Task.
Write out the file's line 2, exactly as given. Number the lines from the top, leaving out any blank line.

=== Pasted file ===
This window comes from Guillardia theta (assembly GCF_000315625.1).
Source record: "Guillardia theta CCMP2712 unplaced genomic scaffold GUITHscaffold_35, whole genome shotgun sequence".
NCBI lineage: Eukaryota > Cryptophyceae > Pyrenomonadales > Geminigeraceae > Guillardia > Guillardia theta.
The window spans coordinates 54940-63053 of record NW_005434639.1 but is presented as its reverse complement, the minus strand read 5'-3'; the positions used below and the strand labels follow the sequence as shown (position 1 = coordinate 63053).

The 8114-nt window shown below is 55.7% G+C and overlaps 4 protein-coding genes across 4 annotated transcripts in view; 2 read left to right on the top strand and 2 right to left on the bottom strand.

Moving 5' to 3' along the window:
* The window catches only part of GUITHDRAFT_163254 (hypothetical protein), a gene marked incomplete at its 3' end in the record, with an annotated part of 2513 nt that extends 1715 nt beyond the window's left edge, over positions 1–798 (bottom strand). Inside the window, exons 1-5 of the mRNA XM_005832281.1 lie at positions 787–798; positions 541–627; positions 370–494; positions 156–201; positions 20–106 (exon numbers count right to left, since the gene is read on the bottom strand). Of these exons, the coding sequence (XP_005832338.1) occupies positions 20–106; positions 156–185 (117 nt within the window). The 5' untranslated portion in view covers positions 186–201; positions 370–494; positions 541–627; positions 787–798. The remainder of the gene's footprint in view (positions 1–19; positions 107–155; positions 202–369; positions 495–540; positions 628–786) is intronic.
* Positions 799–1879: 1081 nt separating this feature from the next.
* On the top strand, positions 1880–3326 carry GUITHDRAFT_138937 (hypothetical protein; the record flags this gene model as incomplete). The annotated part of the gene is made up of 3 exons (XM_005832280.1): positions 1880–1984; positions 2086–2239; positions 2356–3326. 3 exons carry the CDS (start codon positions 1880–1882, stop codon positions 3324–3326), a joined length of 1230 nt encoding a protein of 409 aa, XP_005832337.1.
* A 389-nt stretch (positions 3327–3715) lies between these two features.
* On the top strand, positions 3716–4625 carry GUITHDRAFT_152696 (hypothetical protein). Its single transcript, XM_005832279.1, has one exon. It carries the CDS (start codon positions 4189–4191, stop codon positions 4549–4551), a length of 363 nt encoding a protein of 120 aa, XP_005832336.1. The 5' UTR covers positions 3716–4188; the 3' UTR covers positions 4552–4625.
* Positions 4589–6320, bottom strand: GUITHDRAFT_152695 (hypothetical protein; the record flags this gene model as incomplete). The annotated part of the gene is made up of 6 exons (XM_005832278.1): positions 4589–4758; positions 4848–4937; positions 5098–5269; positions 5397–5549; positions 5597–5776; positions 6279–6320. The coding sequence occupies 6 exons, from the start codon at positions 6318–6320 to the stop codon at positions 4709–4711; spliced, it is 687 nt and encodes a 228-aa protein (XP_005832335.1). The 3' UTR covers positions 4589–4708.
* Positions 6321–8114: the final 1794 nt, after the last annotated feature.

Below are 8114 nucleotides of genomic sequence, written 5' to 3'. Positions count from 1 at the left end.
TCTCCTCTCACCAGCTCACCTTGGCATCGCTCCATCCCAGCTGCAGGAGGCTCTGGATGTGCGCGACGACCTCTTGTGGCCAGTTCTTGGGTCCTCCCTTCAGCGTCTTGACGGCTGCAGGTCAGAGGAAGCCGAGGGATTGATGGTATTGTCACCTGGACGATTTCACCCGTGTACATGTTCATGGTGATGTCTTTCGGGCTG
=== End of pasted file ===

Source record: "Guillardia theta CCMP2712 unplaced genomic scaffold GUITHscaffold_35, whole genome shotgun sequence".